AUSN

SPRING 2018

Navy magazine is distributed on Capitol Hill,the Pentagon and naval bases around the world. It provides information that impacts Sailors, their families and the Navy. Navy is published quarterly by the Association of the United States Navy (AUSN).

Issue link: http://digital.ausn.org/i/976866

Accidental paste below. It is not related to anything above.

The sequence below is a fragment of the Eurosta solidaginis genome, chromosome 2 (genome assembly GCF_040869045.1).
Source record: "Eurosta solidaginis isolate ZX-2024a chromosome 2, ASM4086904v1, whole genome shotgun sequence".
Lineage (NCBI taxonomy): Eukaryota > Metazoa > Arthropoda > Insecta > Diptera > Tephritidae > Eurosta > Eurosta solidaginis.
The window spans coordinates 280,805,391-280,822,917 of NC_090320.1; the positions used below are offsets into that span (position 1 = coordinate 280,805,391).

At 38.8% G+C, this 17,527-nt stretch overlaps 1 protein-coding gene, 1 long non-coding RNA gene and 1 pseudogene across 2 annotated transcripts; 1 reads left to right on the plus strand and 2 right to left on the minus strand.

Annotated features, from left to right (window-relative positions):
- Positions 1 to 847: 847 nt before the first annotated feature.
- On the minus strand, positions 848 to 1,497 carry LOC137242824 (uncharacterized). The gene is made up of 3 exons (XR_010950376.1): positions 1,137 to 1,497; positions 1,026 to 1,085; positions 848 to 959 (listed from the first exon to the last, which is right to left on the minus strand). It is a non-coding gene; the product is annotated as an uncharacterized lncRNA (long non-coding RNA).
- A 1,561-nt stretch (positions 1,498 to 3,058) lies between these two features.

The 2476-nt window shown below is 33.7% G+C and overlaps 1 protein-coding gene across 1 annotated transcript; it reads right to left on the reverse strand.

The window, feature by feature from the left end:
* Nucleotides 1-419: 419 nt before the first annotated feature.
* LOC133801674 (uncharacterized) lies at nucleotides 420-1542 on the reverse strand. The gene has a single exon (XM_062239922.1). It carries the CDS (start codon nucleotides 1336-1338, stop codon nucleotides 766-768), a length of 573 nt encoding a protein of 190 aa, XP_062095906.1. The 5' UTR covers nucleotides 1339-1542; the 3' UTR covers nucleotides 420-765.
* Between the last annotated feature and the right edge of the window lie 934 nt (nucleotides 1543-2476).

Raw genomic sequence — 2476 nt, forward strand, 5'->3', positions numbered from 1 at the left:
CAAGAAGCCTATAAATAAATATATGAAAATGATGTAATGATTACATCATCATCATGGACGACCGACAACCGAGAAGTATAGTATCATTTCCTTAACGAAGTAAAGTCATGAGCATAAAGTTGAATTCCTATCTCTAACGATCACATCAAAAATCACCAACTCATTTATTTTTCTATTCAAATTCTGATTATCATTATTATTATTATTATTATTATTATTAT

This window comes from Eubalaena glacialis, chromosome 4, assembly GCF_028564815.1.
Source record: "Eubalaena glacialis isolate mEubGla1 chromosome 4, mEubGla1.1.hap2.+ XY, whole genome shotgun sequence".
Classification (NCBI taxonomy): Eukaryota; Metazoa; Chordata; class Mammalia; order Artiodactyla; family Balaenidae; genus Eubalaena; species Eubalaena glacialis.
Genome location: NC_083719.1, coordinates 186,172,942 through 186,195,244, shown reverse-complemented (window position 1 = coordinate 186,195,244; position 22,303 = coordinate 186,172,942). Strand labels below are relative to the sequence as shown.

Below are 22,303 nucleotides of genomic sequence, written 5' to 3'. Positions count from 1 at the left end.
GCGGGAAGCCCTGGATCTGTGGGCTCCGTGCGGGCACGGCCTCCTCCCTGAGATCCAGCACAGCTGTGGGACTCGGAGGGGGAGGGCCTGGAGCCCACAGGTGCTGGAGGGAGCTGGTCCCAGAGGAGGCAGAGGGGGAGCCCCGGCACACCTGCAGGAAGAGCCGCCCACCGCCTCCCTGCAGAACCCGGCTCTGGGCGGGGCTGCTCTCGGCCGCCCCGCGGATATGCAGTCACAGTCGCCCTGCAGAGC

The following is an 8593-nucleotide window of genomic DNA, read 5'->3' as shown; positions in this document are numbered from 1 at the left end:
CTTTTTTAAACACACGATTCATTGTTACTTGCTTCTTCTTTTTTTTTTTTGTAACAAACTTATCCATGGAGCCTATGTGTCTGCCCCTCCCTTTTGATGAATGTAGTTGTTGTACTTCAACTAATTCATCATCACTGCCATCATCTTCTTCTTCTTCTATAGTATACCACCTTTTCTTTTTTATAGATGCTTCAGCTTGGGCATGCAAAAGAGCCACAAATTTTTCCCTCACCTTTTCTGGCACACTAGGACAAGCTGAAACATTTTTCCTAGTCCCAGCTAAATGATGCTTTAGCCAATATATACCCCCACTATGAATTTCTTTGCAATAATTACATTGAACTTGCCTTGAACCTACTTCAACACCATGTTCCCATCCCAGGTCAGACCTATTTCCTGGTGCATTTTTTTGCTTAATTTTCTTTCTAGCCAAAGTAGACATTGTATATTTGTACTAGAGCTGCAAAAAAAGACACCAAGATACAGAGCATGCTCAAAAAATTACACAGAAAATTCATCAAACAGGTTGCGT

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TITLE OF COLUMN HERE 3 Association of the United States Navy A s we focus on accel- erating the capabil- ities of our Navy, it is important to remember that the answer to improving capabilities is not just technical. I am reminded of an experience I had as the captain of the USS Kearsarge (LHD 3), a multi-purpose amphibious assault ship. When I assumed command, she was nearly brand new and, in fact, I soon took her on her first deployment. It was a very successful deployment, if I do say so myself, and the ship and crew performed magnifi- cently. When we returned from deployment we soon began our mainte- nance phase, which to my surprise included replace- ment of one of our missile systems. e installed system was relatively new, had a flawless readiness record and the crew was very familiar with its maintenance and oper- ation. e answer to my question of "Why?" was, in hindsight, obvious: We were getting greater capability. Faster, farther, higher, lower, more lethal — all the promises of technology. But were we getting all that capability right away? No. e crew and I did not yet know how to use this new marvel. We wanted to know how to get the most capability out of this system. What is the envelope? What are the tactics? What are the vulnerabilities? How do we maintain it? How long would it take to learn all these things? As captain, I felt my ship was going to be more vulnerable with this new system for some time. My point is that by accelerating capability — by replacing a system with which we were very familiar, experienced and confident — we were for a time losing some capability. When you think about it, it happens all the time. Two steps forward, on step backward. at is the nature of improvement sometimes, even more so now in this time of breakneck advancement and competition. Eventually, we would gain back that capability and more. But before that happens there is certainly some risk to those charged with maintaining combat capability at the highest levels all the time. Capability is not just about the equipment. All of this points to the importance of Chief of Naval Operations ADM John Richardson's "Design for Maintaining Maritime Superiority," specifically the impor- tance of achieving high-velocity learning at every level. (You can find the publication at http:// www.navy.mil/cno/docs/ CNO_STG1.pdf ) As he points out to us, we must do everything we can to seize the poten- tial of technology, and that includes both the technology itself as well as the learning that goes with it. Technological improvement is accelerating, and so must our learning. In fact, if you feel comfortable with brand-new technology, you may not be getting the most out of it. RADM Christopher Cole, USN (Ret.) AUSN National Executive Director FROM THE DESK OF THE NATIONAL EXECUTIVE DIRECTOR Eight O'Clock Report To Accelerate Capabilities, We Must Accelerate Learning AUSN; MASS COMMUNICATION SPECIALIST 1ST CLASS NATHAN LAIRD Chief of Naval Operations ADM John Richardson tours the Southwest Region- al Maintenance Center Mobile Innovation Center (MIC) Feb. 7 in San Diego. The MIC is an additive manufacturing mobile training center where Sailors and Navy team members can turn ideas into prototypes.

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